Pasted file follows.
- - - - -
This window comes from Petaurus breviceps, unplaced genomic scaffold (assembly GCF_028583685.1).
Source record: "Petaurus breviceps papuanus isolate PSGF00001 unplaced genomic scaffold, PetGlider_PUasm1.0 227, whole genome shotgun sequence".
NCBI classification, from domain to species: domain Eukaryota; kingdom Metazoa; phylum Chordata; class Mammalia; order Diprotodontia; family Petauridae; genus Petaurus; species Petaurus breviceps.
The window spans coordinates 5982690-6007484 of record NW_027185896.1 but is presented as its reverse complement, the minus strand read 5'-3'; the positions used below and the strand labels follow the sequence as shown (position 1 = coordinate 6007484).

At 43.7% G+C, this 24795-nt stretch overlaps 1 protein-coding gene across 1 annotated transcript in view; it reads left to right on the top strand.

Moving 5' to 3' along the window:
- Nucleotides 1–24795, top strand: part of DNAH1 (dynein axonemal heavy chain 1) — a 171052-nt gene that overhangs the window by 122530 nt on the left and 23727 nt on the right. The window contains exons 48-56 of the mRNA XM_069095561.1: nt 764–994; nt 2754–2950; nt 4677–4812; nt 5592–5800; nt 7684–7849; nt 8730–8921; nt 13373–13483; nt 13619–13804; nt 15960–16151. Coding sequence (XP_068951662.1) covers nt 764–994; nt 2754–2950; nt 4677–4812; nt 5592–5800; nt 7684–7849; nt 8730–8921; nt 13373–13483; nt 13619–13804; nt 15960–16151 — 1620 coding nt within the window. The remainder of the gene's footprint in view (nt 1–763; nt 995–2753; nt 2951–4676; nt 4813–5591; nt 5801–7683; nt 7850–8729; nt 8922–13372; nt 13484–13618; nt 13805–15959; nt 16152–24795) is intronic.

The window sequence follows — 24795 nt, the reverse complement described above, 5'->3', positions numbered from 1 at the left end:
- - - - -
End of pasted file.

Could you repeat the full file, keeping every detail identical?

This window comes from Petaurus breviceps, unplaced genomic scaffold (assembly GCF_028583685.1).
Source record: "Petaurus breviceps papuanus isolate PSGF00001 unplaced genomic scaffold, PetGlider_PUasm1.0 227, whole genome shotgun sequence".
NCBI classification, from domain to species: domain Eukaryota; kingdom Metazoa; phylum Chordata; class Mammalia; order Diprotodontia; family Petauridae; genus Petaurus; species Petaurus breviceps.
The window spans coordinates 5982690-6007484 of record NW_027185896.1 but is presented as its reverse complement, the minus strand read 5'-3'; the positions used below and the strand labels follow the sequence as shown (position 1 = coordinate 6007484).

At 43.7% G+C, this 24795-nt stretch overlaps 1 protein-coding gene across 1 annotated transcript in view; it reads left to right on the top strand.

Moving 5' to 3' along the window:
- Nucleotides 1–24795, top strand: part of DNAH1 (dynein axonemal heavy chain 1) — a 171052-nt gene that overhangs the window by 122530 nt on the left and 23727 nt on the right. The window contains exons 48-56 of the mRNA XM_069095561.1: nt 764–994; nt 2754–2950; nt 4677–4812; nt 5592–5800; nt 7684–7849; nt 8730–8921; nt 13373–13483; nt 13619–13804; nt 15960–16151. Coding sequence (XP_068951662.1) covers nt 764–994; nt 2754–2950; nt 4677–4812; nt 5592–5800; nt 7684–7849; nt 8730–8921; nt 13373–13483; nt 13619–13804; nt 15960–16151 — 1620 coding nt within the window. The remainder of the gene's footprint in view (nt 1–763; nt 995–2753; nt 2951–4676; nt 4813–5591; nt 5801–7683; nt 7850–8729; nt 8922–13372; nt 13484–13618; nt 13805–15959; nt 16152–24795) is intronic.

The window sequence follows — 24795 nt, the reverse complement described above, 5'->3', positions numbered from 1 at the left end: